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XXIII.

SONG.

AIR.What ails this heart o' mine,

Her kiss was soft and sweet,
Her smiles were free and faia,
And beaming bright the witching glance
Of her I thought my ain.

That kiss has poison'd peace,
Her smiles have rous'd despair,
For kindly tho' her glances be
They beam on me nae mair.

Now lonely's every haunt
That I once trode with joy,
And dull and drear the sacred grove
Where we were wont to toy.

The rose can please nae mair,
The lily seems to fade,
And waefu' seems the blackbird's sang,
That us'd to cheer the glade.

This bosom once was gay,
But now a brow of gloom
Pourtrays, in characters of care,
That it is pleasure's tomb.

Yet none shall hear the sigh
That struggles to be free,
No tear shall trace this sallow cheek,
No murmur burst from me.

Tho' silent be my woe,
'Tis not the less severe
Forlorn I brood on former joys
To love and mem'ry dear.

She minds na o'the vows
That seald our youthful love,
But heaven bas records that will last,
My faith and truth to prove,

XXIV.

DIRGE OF A HIGHLAND CHIEF *,

Who was executed after the Rebellion,

Son of the mighty and the free,
Lov'd leader of the faithful brave,
Was it for high-rank'd chief like thee

To fill a nameless grave ?
Oh! hadst thou slumbered with the slain;
Had glory's death-bed been thy lot,
E'en though on red Culloden's plain,

We then had mourn'd thee not.

But darkly clos'd thy morn of fame,
That morn whose sun-beams rose so fair,
Revenge alone may breathe thy name,

The watch-word of despair;
Yet oh, if gallant spirit's power,
Has e'er ennobled death like thine,
Then glory mark'd thy parting hour,

Last of a mighty line.

* This feeling and pathetic dirge was composed by a young gentleman, on reading immediately after its first appearance, she well known work, entitled « Waverley.” It was then forwarded to the supposed author, requesting, if he should approve, and under his correction, that it might be inserted in the future editions of that celebrated Novel. The individual, however, to whom it was addressed, being wholly unconnected with the work referred to, and having no influence to obtain a place for it there, it was judged proper,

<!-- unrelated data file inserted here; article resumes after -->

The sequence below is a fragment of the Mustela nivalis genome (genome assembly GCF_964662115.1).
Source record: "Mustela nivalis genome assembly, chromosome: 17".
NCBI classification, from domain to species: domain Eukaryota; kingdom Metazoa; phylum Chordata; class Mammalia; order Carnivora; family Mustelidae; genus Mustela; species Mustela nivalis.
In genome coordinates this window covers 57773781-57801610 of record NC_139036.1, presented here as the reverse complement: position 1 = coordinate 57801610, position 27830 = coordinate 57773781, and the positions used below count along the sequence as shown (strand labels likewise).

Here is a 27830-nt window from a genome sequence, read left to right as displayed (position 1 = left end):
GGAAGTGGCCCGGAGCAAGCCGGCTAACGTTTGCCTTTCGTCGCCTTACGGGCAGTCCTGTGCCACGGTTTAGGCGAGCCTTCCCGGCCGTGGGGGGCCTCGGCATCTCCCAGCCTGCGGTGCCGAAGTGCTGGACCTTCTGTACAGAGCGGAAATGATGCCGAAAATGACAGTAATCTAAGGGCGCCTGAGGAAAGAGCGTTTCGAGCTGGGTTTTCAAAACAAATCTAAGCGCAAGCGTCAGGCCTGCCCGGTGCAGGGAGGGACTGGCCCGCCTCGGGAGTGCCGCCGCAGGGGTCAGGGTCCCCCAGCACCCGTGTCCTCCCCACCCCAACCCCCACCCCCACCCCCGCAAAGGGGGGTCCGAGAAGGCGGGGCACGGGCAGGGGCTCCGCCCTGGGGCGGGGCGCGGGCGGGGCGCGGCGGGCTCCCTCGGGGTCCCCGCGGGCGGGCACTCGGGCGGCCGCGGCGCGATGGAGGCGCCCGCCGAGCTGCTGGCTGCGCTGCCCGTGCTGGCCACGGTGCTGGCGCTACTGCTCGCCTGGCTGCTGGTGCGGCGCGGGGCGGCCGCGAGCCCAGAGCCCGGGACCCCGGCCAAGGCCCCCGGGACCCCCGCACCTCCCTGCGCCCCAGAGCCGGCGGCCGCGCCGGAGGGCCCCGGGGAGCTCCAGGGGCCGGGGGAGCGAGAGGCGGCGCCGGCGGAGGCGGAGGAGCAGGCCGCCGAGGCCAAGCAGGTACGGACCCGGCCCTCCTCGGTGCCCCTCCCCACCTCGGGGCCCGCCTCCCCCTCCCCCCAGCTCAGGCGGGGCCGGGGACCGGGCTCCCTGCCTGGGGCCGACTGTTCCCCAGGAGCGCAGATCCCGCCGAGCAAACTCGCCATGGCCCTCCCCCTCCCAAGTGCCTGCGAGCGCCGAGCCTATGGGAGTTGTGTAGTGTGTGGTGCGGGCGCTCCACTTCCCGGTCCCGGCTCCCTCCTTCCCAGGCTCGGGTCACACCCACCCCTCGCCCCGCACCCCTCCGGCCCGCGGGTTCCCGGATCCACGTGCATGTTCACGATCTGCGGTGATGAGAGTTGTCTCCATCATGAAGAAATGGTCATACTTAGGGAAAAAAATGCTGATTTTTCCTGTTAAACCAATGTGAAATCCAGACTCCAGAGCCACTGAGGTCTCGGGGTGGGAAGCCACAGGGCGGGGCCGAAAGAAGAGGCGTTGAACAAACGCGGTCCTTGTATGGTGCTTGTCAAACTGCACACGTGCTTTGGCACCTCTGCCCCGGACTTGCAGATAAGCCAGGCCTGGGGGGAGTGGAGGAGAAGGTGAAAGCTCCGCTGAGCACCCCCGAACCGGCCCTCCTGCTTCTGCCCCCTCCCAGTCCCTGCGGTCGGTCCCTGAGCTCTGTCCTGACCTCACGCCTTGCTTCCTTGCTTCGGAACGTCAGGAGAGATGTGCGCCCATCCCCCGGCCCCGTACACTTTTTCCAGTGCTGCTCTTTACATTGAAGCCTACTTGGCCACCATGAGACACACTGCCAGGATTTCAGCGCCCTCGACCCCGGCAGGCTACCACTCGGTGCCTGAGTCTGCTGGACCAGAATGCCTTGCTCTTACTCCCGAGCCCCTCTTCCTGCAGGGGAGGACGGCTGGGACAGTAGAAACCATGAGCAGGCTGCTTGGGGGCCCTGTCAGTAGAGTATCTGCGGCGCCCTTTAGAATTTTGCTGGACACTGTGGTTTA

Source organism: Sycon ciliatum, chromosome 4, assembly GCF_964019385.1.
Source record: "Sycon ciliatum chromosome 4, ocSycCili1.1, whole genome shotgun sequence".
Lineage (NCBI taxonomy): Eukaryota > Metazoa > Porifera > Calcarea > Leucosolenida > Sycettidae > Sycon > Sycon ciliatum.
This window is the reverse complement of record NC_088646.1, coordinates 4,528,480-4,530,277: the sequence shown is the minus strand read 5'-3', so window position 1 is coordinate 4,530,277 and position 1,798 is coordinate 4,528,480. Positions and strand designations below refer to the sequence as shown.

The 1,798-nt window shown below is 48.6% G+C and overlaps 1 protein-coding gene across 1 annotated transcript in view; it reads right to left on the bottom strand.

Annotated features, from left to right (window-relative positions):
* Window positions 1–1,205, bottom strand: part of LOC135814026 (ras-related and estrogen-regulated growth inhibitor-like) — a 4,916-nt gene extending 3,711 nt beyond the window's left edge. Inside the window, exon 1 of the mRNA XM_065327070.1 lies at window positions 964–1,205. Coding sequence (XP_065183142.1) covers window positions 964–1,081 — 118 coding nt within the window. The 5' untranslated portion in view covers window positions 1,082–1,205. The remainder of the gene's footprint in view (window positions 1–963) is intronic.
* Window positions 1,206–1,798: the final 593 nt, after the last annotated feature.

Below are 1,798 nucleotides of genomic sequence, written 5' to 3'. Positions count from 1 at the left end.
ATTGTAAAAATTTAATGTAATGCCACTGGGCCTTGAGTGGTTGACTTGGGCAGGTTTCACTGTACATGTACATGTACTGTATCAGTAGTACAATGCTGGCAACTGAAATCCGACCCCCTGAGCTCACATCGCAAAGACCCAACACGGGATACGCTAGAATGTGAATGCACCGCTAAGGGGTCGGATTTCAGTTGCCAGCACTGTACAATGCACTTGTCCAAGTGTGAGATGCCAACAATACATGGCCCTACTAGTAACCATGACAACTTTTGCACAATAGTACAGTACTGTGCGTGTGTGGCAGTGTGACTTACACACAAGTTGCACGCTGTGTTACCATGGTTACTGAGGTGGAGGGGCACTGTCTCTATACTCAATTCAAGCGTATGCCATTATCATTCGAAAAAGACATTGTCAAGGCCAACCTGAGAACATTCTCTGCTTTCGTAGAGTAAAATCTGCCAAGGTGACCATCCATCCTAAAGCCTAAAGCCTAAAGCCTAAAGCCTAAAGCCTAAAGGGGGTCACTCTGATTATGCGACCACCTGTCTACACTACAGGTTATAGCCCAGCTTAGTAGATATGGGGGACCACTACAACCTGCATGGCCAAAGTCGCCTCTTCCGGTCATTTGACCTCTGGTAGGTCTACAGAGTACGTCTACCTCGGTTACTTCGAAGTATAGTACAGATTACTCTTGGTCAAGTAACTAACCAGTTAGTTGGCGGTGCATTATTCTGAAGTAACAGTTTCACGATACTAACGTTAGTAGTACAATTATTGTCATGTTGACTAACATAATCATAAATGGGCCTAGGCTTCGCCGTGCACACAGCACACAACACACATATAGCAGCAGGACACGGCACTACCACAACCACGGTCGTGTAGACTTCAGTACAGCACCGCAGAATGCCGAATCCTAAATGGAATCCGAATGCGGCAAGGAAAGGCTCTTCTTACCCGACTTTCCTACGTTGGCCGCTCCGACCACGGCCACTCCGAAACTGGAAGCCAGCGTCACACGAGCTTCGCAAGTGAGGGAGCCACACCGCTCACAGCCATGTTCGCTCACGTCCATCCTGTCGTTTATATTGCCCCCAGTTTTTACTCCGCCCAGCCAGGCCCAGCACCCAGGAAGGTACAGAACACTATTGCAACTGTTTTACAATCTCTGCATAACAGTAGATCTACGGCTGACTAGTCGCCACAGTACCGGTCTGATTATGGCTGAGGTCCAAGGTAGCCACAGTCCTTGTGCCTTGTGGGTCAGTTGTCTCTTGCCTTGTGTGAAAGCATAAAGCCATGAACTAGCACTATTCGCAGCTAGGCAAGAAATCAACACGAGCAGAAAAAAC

O'er thy own bowers the sunshine falls,
But cannot cheer their lonely gloom,
Those beams that gild thy native walls,

Are sleeping on thy tomb.
Spring on thy mountains laughs the while,
Thy green woods wave in vernal air,
But the lov'd scenes may vainly smile,

Not e'en thy dust is there.

On thy blue hills no bugle sound
Is mingling with the torrent's roar,
Unmark’d the red deer sport around-

Thou lead'st the chase no more.
Thy gates are clos'd, thy halls are still,
Those halls where swell?d the choral strain,--
They hear the wild winds murmuring shrill,

And all is hush'd again.

Thy Bard his pealing harp has broke;
His fire-his joy of song is past ;--
One lay to mourn thy fate he woke,

His saddest and his last.
No other theme to him is dear
Than lofty deeds of thine;
Hush'd be the strain thou can'st not hear

pros Last of a mighty line.

both to preserve the song itself from oblivion, and that the real author of Waverley might be aware of the honour which was thus intended him, to send it for publication to the Edinburgh Annual Register. From that work we have taken the liberty now to extract it, convinced that our readers will derive that pleasure from its perusal, which we conceive it so well calculated to afford.

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The bell had toll’d the midnight hour,

Monimia sought the shade,
The cheerless yew tree mark'd the spot

Where Leontine was laid.

With soft and trembling steps, the maid

Approach'd the drear abode,
A tear-drop glisten’d on her cheek,

And dew'd her lover's sod.

Cold blew the blast, the yew tree shook,

And sigh'd with hollow moan; The wand'ring moon had sunk to rest,

And faint the twilight shone.

Monimia's cheek grew deadly pale,

Dew'd with the tear of sorrow, While oft she press'd her lover's grave,

Nor wak’d with dawn of morrow.

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